If your machine is a Pfaff, this may be the problem. Underneath many of the 1980s to 2000 Pfaff Sewing Machines, like my Pfaff 939 Hobbymatic, there is a metal pivoting rod, around which, the plastic & pvc parts which control stitch length & reverse, are supposed to pivot. Over time, particularly if exposed to much heat & humidity, a tiny bit of oil either works its way out of the materials themselves, or migrates to the area, & dries to a sticky resin, gluing them firmly to the pivot rod. To check if this is the problem, all you have to do, is remove the bottom of the machine, & under the motor, in the "pillar" of the machine, you will see the tiny black set screw, which holds the rod in place. If you loosen the set screw at all, the rod suddenly begins to pivot, allowing the lever which controls reverse, & stitch length, to pivot the rod, so it seems to fix the problem.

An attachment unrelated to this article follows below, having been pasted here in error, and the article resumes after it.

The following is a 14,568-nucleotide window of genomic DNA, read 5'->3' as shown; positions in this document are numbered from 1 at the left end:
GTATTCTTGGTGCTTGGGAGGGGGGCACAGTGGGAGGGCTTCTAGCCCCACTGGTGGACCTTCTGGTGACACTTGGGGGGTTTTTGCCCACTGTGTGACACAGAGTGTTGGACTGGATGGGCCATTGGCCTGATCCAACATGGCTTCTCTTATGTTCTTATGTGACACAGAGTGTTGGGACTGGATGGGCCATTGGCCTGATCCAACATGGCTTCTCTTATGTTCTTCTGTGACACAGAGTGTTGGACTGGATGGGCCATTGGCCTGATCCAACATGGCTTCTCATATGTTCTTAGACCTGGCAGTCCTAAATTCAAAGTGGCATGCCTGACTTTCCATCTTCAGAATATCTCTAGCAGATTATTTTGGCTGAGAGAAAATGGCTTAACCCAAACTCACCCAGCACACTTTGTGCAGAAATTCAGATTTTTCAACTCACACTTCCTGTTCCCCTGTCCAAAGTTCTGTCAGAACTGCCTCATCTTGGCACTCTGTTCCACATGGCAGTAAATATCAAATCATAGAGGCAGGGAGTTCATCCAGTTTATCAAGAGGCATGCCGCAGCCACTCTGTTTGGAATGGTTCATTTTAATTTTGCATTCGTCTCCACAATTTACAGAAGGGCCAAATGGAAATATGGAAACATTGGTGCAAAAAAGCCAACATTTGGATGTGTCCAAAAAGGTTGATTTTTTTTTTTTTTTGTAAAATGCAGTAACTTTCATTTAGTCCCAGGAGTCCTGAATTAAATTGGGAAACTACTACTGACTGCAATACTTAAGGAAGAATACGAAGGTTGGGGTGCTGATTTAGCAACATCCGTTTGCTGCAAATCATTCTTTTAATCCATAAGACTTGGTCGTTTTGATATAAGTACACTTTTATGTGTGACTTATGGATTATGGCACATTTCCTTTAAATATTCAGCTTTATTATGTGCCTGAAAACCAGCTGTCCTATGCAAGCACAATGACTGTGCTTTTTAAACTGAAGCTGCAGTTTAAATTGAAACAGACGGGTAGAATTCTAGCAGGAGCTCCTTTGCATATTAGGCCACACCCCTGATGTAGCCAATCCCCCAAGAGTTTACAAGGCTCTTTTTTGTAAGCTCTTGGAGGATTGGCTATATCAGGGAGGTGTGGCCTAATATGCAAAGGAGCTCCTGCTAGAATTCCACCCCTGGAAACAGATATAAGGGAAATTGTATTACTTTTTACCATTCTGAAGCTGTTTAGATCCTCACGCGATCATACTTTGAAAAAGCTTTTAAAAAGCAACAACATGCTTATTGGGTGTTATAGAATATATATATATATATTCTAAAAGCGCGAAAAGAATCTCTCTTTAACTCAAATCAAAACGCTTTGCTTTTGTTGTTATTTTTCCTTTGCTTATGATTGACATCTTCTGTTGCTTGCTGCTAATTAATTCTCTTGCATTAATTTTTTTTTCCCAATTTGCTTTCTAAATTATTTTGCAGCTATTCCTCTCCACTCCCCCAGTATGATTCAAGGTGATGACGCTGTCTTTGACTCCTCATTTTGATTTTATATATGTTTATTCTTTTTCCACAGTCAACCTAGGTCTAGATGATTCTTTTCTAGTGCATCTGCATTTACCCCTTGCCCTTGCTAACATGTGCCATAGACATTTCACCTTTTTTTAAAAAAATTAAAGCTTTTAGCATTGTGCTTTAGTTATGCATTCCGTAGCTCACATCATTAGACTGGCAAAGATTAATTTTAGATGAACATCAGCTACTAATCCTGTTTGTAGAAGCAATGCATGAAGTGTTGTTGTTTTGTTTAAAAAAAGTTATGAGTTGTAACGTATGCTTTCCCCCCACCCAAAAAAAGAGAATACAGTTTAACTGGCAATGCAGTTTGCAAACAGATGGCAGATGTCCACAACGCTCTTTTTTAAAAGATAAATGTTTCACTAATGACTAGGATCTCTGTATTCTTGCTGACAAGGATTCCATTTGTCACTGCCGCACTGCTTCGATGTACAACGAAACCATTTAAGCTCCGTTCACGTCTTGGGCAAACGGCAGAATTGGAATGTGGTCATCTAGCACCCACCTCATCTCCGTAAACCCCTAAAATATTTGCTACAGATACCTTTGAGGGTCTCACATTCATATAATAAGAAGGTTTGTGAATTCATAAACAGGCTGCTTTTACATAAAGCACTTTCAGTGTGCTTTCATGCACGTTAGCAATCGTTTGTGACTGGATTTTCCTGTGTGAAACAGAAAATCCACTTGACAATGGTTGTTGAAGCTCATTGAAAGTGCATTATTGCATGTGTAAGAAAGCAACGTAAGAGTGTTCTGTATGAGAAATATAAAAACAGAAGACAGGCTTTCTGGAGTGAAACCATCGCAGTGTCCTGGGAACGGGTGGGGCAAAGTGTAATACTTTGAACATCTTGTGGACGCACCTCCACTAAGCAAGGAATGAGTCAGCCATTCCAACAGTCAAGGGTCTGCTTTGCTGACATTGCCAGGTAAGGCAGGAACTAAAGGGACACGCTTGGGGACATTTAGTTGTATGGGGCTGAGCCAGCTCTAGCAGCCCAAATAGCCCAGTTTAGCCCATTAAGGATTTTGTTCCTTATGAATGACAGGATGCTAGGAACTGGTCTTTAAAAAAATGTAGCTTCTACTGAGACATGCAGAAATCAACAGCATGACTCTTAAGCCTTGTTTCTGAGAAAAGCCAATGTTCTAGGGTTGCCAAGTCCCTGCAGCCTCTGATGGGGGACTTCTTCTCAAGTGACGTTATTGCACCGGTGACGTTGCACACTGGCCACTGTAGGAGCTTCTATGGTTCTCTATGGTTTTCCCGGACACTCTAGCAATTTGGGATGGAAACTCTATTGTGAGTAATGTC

It is not fixed, but you have located the exact spot which needs cleaned! If you just loosen the set screw, over time, the rod will work out of the machine frame, & could damage the machine, so you can t just loosen the set screw. You have to disengage the lower piece of the reverse spring, from the bottom of the plastic piece it is hooked to, then remove the C clips on the rod, & the set screw far enough, that you can remove the plastic pieces from the rod completely. The rod can stay in the machine frame, you can use a Qtip with alcohol, to clean the resin off the rod, push it back & forth through the frame if necessary, to get to all of it.